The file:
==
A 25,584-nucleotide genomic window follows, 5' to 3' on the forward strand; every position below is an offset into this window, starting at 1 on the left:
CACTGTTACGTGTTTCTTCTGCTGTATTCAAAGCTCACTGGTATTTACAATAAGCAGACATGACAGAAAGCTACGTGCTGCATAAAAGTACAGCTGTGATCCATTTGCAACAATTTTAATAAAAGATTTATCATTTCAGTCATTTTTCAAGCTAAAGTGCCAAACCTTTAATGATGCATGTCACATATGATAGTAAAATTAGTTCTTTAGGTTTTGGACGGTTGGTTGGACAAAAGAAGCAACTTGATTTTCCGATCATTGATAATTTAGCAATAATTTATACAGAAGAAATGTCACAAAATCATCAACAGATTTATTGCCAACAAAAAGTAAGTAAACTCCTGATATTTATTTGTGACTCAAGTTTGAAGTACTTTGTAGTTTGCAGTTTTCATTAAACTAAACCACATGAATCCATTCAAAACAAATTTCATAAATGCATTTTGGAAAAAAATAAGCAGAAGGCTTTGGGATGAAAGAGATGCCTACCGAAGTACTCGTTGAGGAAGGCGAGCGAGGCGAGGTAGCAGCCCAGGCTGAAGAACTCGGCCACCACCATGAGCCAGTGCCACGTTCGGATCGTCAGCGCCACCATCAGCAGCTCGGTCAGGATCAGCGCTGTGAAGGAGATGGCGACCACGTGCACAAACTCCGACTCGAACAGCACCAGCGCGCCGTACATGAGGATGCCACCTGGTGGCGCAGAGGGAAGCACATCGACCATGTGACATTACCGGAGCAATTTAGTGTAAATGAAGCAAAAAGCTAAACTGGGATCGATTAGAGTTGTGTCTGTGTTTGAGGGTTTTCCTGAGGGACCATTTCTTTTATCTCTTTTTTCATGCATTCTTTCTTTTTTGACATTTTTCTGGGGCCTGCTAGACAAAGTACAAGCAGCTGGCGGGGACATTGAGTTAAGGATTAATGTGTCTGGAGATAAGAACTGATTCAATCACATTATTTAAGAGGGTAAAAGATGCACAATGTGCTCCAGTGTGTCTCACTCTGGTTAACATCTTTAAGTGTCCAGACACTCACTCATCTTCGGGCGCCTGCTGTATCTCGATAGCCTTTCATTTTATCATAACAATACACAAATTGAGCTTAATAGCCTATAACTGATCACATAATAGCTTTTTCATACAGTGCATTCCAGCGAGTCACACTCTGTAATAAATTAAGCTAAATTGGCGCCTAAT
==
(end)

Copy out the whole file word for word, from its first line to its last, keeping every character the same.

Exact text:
A 25,584-nucleotide genomic window follows, 5' to 3' on the forward strand; every position below is an offset into this window, starting at 1 on the left:
CACTGTTACGTGTTTCTTCTGCTGTATTCAAAGCTCACTGGTATTTACAATAAGCAGACATGACAGAAAGCTACGTGCTGCATAAAAGTACAGCTGTGATCCATTTGCAACAATTTTAATAAAAGATTTATCATTTCAGTCATTTTTCAAGCTAAAGTGCCAAACCTTTAATGATGCATGTCACATATGATAGTAAAATTAGTTCTTTAGGTTTTGGACGGTTGGTTGGACAAAAGAAGCAACTTGATTTTCCGATCATTGATAATTTAGCAATAATTTATACAGAAGAAATGTCACAAAATCATCAACAGATTTATTGCCAACAAAAAGTAAGTAAACTCCTGATATTTATTTGTGACTCAAGTTTGAAGTACTTTGTAGTTTGCAGTTTTCATTAAACTAAACCACATGAATCCATTCAAAACAAATTTCATAAATGCATTTTGGAAAAAAATAAGCAGAAGGCTTTGGGATGAAAGAGATGCCTACCGAAGTACTCGTTGAGGAAGGCGAGCGAGGCGAGGTAGCAGCCCAGGCTGAAGAACTCGGCCACCACCATGAGCCAGTGCCACGTTCGGATCGTCAGCGCCACCATCAGCAGCTCGGTCAGGATCAGCGCTGTGAAGGAGATGGCGACCACGTGCACAAACTCCGACTCGAACAGCACCAGCGCGCCGTACATGAGGATGCCACCTGGTGGCGCAGAGGGAAGCACATCGACCATGTGACATTACCGGAGCAATTTAGTGTAAATGAAGCAAAAAGCTAAACTGGGATCGATTAGAGTTGTGTCTGTGTTTGAGGGTTTTCCTGAGGGACCATTTCTTTTATCTCTTTTTTCATGCATTCTTTCTTTTTTGACATTTTTCTGGGGCCTGCTAGACAAAGTACAAGCAGCTGGCGGGGACATTGAGTTAAGGATTAATGTGTCTGGAGATAAGAACTGATTCAATCACATTATTTAAGAGGGTAAAAGATGCACAATGTGCTCCAGTGTGTCTCACTCTGGTTAACATCTTTAAGTGTCCAGACACTCACTCATCTTCGGGCGCCTGCTGTATCTCGATAGCCTTTCATTTTATCATAACAATACACAAATTGAGCTTAATAGCCTATAACTGATCACATAATAGCTTTTTCATACAGTGCATTCCAGCGAGTCACACTCTGTAATAAATTAAGCTAAATTGGCGCCTAAT